Ryuichi Sakamoto Opus: An Interview with Director Neo Sora

Before he died, knowing that the end was approaching, Ryuichi Sakamoto planned one last performance. The film – which features a career-spanning selection from his oeuvre of pop music, film scores and experimental and ambient compositions – rearranges many songs for solo piano; a showcase of the power and variability of Sakamoto’s work. In a press statement, Sakamoto said the set list was much further ahead than he normally planned. He explained: “The director, Neo Sora, was quite strict.”

It’s a bit of a joke. Neo Sora is Sakamoto’s 33-year-old son and the person who asked the composer to film his last concert. Technically, it was Norika, Sakamoto’s old manager, who made the request. (Norika is also Sora’s mother.)

The timing wasn’t great. Sora was in the middle of pre-production on his own feature film debut. But family came first. Sakamoto had been battling rectal cancer for years and his health was deteriorating.

“Look, if we miss this shooting period, I have a feeling we might not be able to do it again,” Sora remembered what his mother had said. “‘So can you please do it?'”

He agreed, put his own film on hold, and a few months later started working on what would eventually happen Ryuichi Sakamoto | Opusthe lasting impression of one of the world’s most influential and celebrated musicians.

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You’d expect a career-spanning concert film to look something like Taylor Swift’s maximalist commercial spectacle, or to take notes from the Talking Heads’ mischievous storytelling. Stop making sense, re-released in theaters late last year by A24. But the inspiration for Opus were more modest. Sora watched a performance by virtuoso pianist Glenn Gould and conductor Leonard Bernstein from the 1960s entitled The creative performeras well as the dramatized Thirty-two short films about Glenn Gould. What he learned was that by simplifying the visual language of cinematography, it would force the viewer to pay more attention to the music. With that, Sora started storyboarding, forcing Sakamoto to commit to a setlist further than he would have liked.

Was it difficult working with his father? Sora described their relationship on set as professional: Sakamoto didn’t give notes on filmmaking and Sora had no influence on the performance. “I guess I would consider him not saying anything to me about the filming process as a sign of his trust,” he said.

Shot in just over a week in September 2022, Opus is a sparse and intimate film. In stark black and white, the concert is just a man performing behind a grand piano. Off camera, however, there was a crew of over thirty people in the 509 Studio of Tokyo’s famed NHK Broadcasting Center, trying to be as quiet as possible.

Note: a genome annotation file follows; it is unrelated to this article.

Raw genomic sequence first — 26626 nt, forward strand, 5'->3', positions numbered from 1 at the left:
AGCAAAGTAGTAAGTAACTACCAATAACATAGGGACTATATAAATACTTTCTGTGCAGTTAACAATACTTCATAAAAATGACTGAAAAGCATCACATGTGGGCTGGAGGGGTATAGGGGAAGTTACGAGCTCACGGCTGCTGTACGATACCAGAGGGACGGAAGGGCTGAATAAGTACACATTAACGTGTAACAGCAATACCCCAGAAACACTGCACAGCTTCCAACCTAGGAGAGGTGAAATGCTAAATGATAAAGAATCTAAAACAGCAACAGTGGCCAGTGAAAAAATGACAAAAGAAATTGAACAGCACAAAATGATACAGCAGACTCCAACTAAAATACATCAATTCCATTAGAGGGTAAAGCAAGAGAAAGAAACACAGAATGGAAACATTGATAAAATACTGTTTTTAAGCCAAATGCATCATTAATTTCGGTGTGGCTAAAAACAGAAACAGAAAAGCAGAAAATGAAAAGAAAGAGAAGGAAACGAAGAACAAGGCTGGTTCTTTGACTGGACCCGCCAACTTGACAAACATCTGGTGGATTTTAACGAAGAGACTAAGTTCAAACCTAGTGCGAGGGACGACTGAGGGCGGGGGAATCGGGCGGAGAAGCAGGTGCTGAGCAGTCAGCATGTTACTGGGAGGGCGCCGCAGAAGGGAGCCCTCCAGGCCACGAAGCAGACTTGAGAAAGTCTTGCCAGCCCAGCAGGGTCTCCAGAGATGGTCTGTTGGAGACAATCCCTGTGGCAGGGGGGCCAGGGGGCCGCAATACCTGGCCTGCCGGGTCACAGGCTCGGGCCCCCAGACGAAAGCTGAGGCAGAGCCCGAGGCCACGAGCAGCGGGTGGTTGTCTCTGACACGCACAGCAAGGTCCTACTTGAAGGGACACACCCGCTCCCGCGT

The location, as with many decisions for the film, was Sakamoto’s choice. He believed the studio had “the best acoustics in Japan.” But it also brought specific challenges. The old wooden floors creaked, meaning the entire crew – a mix of Japanese and English speakers – had to wear socks and no shoes. Because the studio was located on a transmission tower, no equipment that emits radio waves was allowed, so everything had to be physically connected. (“There had to be a lot of thread managers,” and more people meant more people making noise.)

And then there were Sakamoto’s physical limits. He could only make a handful of shots per day. Sora recalled, “There were just certain songs that he just couldn’t play very well anymore. His fingers just weren’t that dexterous, and I think some of that was due to the side effects of the medications he was taking, which affected the limbs.” Sakamoto applied Vaseline to his fingers to ease the pain.

In the same statement, written after the shooting, Sakamoto explained how difficult the performance was on his body. “I felt completely hollow afterwards and my condition worsened for about a month,” he wrote. “Still, I am relieved that I was able to record a performance that I was satisfied with before my death.” He died in March 2023.

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I met Sora in New York prior to the film’s theatrical release and almost a year after Sakamoto’s death. He was finishing his first, as yet untitled feature film, the film he had put on hold to make Opus. Sora told me it’s about two friends who drift apart when one becomes politically aware and the other remains willfully ignorant. He has been working on it for more than ten years and hopes to be able to present it to festivals this year.

‘I did not want to Opus to come out first, but those things you can’t really help or control,” Sora said. “I always wanted people to get to know me just because of something I do apart from my dad.”

Even though he is director of Opus, Sora is reluctant to claim authorship over it. “I tried to be a conduit for whatever he wanted to do, and I think what he wanted to do was a concert,” Sora said.

While many of the choices – the concept, the location, the pieces – may have been Sakamoto’s, it’s hard to ignore Sora’s subtle hand. Opus. For what was always intended to be the final appearance of a special artist, the film doesn’t feel like a somber affair. Even as Sakamoto struggles to finish certain pieces, his fingers not being what they once were, and the energy draining from his ailing body, there is a sense of triumph every time a song reaches its final note. So much is conveyed by the silence that follows: the relief of the execution, a glimpse of ecstasy.

That is perhaps the magic of what Neo Sora has created: a concert film that is just a performance, and more than that.

Ryuichi Sakamoto | Opus is in theaters now and will eventually stream on the Criterion Channel.

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